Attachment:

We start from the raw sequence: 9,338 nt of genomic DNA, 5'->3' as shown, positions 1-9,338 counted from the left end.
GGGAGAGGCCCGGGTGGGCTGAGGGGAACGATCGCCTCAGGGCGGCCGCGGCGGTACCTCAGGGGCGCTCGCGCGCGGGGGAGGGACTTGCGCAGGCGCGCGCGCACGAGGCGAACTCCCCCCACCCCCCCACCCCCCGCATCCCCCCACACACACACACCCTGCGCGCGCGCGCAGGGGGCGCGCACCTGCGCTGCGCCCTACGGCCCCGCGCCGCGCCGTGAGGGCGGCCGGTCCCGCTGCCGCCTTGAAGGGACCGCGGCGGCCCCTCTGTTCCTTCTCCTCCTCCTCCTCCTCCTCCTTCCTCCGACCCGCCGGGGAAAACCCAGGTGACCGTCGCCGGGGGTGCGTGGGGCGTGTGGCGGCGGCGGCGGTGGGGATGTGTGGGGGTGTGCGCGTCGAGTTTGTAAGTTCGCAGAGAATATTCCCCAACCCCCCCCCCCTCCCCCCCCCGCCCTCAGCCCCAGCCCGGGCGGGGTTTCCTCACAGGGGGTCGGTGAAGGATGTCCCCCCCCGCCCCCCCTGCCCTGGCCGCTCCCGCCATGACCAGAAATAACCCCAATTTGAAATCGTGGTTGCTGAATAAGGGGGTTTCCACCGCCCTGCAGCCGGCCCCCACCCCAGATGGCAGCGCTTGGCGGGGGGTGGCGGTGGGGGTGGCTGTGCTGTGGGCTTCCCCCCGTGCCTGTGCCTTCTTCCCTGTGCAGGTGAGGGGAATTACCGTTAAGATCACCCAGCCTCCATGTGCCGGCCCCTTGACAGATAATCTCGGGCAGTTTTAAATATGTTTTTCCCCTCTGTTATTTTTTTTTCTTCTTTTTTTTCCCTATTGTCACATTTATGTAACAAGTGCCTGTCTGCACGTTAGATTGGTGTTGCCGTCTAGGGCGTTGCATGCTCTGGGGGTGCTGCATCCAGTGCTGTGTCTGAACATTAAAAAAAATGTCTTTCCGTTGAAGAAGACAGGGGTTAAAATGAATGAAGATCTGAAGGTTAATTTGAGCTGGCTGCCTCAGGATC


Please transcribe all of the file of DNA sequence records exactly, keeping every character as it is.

We start from the raw sequence: 9,338 nt of genomic DNA, 5'->3' as shown, positions 1-9,338 counted from the left end.
GGGAGAGGCCCGGGTGGGCTGAGGGGAACGATCGCCTCAGGGCGGCCGCGGCGGTACCTCAGGGGCGCTCGCGCGCGGGGGAGGGACTTGCGCAGGCGCGCGCGCACGAGGCGAACTCCCCCCACCCCCCCACCCCCCGCATCCCCCCACACACACACACCCTGCGCGCGCGCGCAGGGGGCGCGCACCTGCGCTGCGCCCTACGGCCCCGCGCCGCGCCGTGAGGGCGGCCGGTCCCGCTGCCGCCTTGAAGGGACCGCGGCGGCCCCTCTGTTCCTTCTCCTCCTCCTCCTCCTCCTCCTTCCTCCGACCCGCCGGGGAAAACCCAGGTGACCGTCGCCGGGGGTGCGTGGGGCGTGTGGCGGCGGCGGCGGTGGGGATGTGTGGGGGTGTGCGCGTCGAGTTTGTAAGTTCGCAGAGAATATTCCCCAACCCCCCCCCCCTCCCCCCCCCGCCCTCAGCCCCAGCCCGGGCGGGGTTTCCTCACAGGGGGTCGGTGAAGGATGTCCCCCCCCGCCCCCCCTGCCCTGGCCGCTCCCGCCATGACCAGAAATAACCCCAATTTGAAATCGTGGTTGCTGAATAAGGGGGTTTCCACCGCCCTGCAGCCGGCCCCCACCCCAGATGGCAGCGCTTGGCGGGGGGTGGCGGTGGGGGTGGCTGTGCTGTGGGCTTCCCCCCGTGCCTGTGCCTTCTTCCCTGTGCAGGTGAGGGGAATTACCGTTAAGATCACCCAGCCTCCATGTGCCGGCCCCTTGACAGATAATCTCGGGCAGTTTTAAATATGTTTTTCCCCTCTGTTATTTTTTTTTCTTCTTTTTTTTCCCTATTGTCACATTTATGTAACAAGTGCCTGTCTGCACGTTAGATTGGTGTTGCCGTCTAGGGCGTTGCATGCTCTGGGGGTGCTGCATCCAGTGCTGTGTCTGAACATTAAAAAAAATGTCTTTCCGTTGAAGAAGACAGGGGTTAAAATGAATGAAGATCTGAAGGTTAATTTGAGCTGGCTGCCTCAGGATC